DXA scans are flawed and have an error rate of +/-20%. - GreenMedInfo Summary
Inaccuracies inherent in dual-energy X-ray absorptiometry in vivo bone mineral densitometry may flaw osteopenic/osteoporotic interpretations and mislead assessment of antiresorptive therapy effectiveness.
Bone. 2001 May;28(5):548-55. PMID: 11344055
School of Physics, University of Melbourne, Melbourne, Victoria 3010, Australia. email@example.com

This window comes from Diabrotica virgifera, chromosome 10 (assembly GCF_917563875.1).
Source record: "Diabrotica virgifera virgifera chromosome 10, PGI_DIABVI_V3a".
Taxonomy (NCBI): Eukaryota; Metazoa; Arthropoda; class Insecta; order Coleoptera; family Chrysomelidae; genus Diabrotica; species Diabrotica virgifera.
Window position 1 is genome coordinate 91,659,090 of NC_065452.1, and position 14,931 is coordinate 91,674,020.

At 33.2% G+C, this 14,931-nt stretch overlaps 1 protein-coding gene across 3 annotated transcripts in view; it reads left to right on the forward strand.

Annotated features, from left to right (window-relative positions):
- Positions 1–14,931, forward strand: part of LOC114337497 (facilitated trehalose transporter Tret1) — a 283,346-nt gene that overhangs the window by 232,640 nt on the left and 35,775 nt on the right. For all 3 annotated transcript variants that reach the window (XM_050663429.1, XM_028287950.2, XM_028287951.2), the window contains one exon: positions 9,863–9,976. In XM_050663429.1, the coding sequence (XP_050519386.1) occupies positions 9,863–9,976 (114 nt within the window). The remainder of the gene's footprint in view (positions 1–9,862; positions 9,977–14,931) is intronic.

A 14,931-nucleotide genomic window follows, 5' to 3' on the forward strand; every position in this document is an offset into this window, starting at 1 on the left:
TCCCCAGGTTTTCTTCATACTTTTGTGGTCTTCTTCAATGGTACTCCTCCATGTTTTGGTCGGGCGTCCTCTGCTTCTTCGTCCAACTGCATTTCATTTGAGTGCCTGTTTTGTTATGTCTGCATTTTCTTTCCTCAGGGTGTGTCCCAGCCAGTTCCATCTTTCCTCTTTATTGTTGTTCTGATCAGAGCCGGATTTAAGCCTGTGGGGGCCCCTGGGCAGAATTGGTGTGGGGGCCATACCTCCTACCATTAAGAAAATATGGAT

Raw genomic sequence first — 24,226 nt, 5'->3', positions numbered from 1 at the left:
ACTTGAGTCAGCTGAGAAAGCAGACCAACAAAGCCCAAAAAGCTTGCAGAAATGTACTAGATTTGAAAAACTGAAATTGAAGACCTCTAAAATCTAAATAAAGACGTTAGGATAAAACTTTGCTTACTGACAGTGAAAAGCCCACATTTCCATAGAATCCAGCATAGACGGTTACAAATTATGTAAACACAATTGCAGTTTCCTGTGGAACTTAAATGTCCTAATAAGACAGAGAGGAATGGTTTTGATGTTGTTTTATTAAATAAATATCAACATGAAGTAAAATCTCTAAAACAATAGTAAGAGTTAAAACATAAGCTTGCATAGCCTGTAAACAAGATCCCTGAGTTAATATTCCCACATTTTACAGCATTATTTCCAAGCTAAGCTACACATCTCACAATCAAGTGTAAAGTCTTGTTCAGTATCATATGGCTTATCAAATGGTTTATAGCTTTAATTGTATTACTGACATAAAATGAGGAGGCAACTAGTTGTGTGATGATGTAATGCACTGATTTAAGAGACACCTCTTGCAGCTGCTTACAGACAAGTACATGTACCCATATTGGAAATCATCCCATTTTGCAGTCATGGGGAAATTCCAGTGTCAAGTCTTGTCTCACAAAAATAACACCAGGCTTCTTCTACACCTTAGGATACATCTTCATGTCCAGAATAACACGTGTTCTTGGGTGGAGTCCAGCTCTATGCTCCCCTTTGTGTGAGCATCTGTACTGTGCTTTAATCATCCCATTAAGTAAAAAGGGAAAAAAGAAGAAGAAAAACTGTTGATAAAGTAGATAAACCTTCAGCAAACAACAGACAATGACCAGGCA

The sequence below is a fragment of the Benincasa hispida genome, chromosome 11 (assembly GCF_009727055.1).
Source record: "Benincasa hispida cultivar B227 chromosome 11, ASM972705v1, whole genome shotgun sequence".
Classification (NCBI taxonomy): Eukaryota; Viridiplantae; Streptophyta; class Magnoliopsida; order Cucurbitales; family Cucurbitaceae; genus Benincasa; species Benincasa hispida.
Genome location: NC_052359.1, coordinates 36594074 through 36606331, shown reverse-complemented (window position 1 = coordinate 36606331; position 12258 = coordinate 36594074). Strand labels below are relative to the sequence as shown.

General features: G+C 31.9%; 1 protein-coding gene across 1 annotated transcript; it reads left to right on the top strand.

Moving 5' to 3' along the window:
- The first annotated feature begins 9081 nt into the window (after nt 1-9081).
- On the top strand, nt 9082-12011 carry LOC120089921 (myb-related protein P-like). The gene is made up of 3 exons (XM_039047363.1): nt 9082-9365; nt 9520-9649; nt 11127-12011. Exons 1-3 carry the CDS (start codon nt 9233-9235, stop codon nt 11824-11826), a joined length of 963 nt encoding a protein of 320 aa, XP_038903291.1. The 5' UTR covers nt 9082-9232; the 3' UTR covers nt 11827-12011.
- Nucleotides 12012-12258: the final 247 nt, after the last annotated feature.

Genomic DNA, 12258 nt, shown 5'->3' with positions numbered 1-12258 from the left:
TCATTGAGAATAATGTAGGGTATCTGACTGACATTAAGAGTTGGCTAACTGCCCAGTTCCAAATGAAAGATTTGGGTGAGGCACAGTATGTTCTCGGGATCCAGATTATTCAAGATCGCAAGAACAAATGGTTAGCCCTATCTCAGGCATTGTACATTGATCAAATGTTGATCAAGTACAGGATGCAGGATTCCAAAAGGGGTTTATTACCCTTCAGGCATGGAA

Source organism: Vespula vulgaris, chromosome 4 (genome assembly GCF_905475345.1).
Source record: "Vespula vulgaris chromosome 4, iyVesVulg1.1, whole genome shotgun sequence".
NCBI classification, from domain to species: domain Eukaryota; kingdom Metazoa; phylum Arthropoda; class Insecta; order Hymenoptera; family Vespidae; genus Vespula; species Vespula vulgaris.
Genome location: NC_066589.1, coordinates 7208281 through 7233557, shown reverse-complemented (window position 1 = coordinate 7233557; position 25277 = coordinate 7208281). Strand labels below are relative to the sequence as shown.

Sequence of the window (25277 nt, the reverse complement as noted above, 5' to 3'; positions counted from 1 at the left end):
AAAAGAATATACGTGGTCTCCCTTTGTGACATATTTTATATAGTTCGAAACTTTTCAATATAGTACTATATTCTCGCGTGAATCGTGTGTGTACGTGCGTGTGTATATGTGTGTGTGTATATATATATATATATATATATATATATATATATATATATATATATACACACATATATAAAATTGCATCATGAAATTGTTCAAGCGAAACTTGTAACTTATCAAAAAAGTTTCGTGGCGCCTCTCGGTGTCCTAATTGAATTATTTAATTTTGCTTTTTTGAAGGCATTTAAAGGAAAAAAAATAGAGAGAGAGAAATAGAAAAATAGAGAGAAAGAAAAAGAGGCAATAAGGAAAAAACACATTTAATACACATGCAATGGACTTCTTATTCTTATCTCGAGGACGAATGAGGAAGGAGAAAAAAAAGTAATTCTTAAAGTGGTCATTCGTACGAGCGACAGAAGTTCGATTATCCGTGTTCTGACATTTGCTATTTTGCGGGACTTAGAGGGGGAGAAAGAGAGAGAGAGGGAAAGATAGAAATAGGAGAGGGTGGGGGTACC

New, anatomically realistic simulation studies based on a cadaveric lumbar vertebra and a broad range of soft tissue anthropometric representations have quantitatively delineated inaccuracies inherent in dual-energy X-ray absorptiometry (DXA) in vivo bone mineral density (BMD) methodology. It is found that systematic inaccuracies in DXA BMD measurements may readily exceed +/-20% at typical in vivo lumbar vertebral sites, especially for osteopenic/osteoporotic, postmenopausal, and elderly patients. These findings are quantitatively compared with extensive clinical evidence of strong, positive correlations between soft tissue anthropometrics and DXA in vivo BMD upon which prior significant bone biology interpretations and implications have been based. The agreement is found to be both qualitatively and quantitatively excellent. Moreover, recent extensive multicenter clinical studies have also exposed new facets of strong linkages between body mass/percent body fat/body mass index (BMI) and DXA-measured BMD that are particularly relevant to osteopenia/osteoporosis and remedial effectiveness of antiresorptive drug therapy. These seemingly disparate and unrelated diagnostic and prognostic aspects of clinically observed associations between soft tissue anthropometrics and measured vertebral BMD are, in this study, self-consistently shown to share the common origin of being manifestations of systematic inherent inaccuracies in DXA in vivo BMD methodology, without the need to invoke any underlying biologically causal mechanism(s). These inaccuracies arise principally from absorptiometric disparities between the intra- and extraosseous soft tissues within the DXA scan region of interest. The present evaluative comparisons are based exclusively on an incisive and diverse body of clinical data that appears difficult to dismiss or discount. Previous invocations of biologically causal mechanisms responsible for this broad range of observations linking body mass, percent body fat, and/or BMI to measured BMD now appear questionable. This doubtful status has also been extended in the present work to previously reported relationships between antiresorptive therapies and observed changes in DXA-derived BMD. These findings strongly indicate that critical and insightful reassessments of diagnostic/prognostic imputations underpinned by DXA in vivo BMD measurements are warranted. It is suggested that a good deal of what is known of bone fragility, bone densitometry, antiresorptive drug efficacy, and/or other therapeutic regimens, if based on patient-specific in vivo DXA methodology, may prove to be equivocal and tenuous.